Response to Mark Carrigan’s “The ‘prestige’ of journals in a social media age”

As it turns out, our new dept head has asked us to look over the new REF guidelines for comment this week, so this issue is fresh on my mind.

What you say is interesting, especially if we’re talking about how to represent research interest and activity through journal publication. Yes, social media potentially can provide a better representation of that than the current journal bureaucracy. So no disagreement there.

Unfortunately, as exercises like REF illustrate all too well, ranking people, depts, research specialities, etc. is taken to be one of the important goals of publication, because publication is tied to resources. So the hierarchies that you decry are actually seen as a good feature of the current system. If those hierarchies were flattened as you suggest, it would be much harder to judge people and allocate resources.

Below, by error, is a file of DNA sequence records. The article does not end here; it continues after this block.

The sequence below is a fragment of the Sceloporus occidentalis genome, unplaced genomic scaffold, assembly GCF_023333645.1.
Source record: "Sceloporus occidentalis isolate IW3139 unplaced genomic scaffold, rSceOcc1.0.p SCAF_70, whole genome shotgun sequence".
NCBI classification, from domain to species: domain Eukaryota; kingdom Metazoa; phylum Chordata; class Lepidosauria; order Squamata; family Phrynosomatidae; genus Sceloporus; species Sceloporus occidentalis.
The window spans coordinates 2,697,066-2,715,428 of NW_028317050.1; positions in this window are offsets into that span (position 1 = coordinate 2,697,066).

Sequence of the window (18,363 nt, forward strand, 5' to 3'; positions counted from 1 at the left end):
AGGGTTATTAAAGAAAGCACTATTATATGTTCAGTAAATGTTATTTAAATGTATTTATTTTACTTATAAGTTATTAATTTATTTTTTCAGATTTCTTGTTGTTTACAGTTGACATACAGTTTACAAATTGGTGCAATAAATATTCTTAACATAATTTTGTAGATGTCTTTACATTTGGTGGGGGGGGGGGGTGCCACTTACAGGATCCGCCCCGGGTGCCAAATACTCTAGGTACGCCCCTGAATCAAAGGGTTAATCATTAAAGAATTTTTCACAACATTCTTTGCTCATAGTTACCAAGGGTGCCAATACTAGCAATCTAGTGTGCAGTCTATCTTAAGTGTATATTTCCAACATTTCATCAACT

So, on the policy side, you’d have to re-define the relationship between research prestige and resource allocation. So far it seems that you simply want them decoupled.

One way to look at the current fad for ‘impact factors’ is as addressing some of your criticisms of journal hierarchies by saying that what really matters is not where things are published but whether people do anything with them once they’re published. But of course, that really doesn’t address the spirit of your proposal because, in the current system, articles can’t have impact unless they’ve been published in the right journals in the first place (which is reflected in how ‘impact’ is measured).

An interesting test-case for your proposal would be the Science Citation Index, which puts out the Web of Knowledge. Those guys have always maintained that they are not in the evaluation business but are simply mapping the aggregate contours of the knowledge system. In principle, they should embrace the inclusion of all open access journals to get a more accurate representation of the research environment. But of course, in practice, SCI is quite picky about which journals it includes in its citation counts….

Categories: Higher Education

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